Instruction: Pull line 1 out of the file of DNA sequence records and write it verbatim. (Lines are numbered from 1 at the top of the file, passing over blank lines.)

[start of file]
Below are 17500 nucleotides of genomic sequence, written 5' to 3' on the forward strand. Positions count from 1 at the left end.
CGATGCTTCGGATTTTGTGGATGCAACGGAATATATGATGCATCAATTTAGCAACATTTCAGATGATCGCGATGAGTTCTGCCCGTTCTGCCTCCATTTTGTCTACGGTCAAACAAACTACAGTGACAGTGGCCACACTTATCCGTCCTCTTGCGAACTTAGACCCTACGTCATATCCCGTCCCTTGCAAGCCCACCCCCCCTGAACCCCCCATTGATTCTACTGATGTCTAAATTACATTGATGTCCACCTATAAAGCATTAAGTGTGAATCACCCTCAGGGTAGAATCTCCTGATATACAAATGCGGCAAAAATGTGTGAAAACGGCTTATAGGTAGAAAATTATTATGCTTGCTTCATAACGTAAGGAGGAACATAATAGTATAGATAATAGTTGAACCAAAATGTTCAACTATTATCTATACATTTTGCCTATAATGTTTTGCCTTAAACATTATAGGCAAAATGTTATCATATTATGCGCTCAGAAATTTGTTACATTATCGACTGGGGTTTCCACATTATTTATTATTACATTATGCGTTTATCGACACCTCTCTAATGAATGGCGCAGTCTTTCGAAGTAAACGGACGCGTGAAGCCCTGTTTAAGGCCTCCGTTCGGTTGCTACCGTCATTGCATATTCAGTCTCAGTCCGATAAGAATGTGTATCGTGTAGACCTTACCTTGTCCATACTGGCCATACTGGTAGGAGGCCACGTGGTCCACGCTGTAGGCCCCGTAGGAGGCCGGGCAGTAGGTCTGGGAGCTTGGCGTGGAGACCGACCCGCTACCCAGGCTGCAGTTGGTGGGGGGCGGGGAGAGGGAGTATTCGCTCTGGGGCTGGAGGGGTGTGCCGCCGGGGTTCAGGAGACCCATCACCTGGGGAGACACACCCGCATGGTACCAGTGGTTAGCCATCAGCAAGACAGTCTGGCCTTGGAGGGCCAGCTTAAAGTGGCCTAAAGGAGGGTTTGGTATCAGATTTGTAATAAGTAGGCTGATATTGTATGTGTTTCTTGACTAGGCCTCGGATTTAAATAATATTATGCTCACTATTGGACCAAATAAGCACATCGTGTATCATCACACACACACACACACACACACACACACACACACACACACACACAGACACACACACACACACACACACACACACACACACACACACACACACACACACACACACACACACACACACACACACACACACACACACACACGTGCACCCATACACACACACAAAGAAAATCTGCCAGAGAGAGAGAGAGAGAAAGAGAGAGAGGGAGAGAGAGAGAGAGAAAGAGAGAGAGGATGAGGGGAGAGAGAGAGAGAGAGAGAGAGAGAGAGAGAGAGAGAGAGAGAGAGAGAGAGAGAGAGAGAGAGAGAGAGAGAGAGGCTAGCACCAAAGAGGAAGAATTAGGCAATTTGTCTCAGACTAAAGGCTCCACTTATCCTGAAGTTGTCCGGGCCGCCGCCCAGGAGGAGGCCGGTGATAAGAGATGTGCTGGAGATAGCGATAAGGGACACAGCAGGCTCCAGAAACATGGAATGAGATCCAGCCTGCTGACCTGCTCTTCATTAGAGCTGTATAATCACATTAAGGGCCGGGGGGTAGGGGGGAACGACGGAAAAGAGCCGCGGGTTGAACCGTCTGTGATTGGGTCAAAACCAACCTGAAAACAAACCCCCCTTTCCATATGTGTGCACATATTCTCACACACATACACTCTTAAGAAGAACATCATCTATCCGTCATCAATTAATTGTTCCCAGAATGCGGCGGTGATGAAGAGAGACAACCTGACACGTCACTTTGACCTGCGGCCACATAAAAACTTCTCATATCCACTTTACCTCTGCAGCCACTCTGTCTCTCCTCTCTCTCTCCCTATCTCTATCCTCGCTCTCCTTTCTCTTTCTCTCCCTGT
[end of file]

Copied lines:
Below are 17500 nucleotides of genomic sequence, written 5' to 3' on the forward strand. Positions count from 1 at the left end.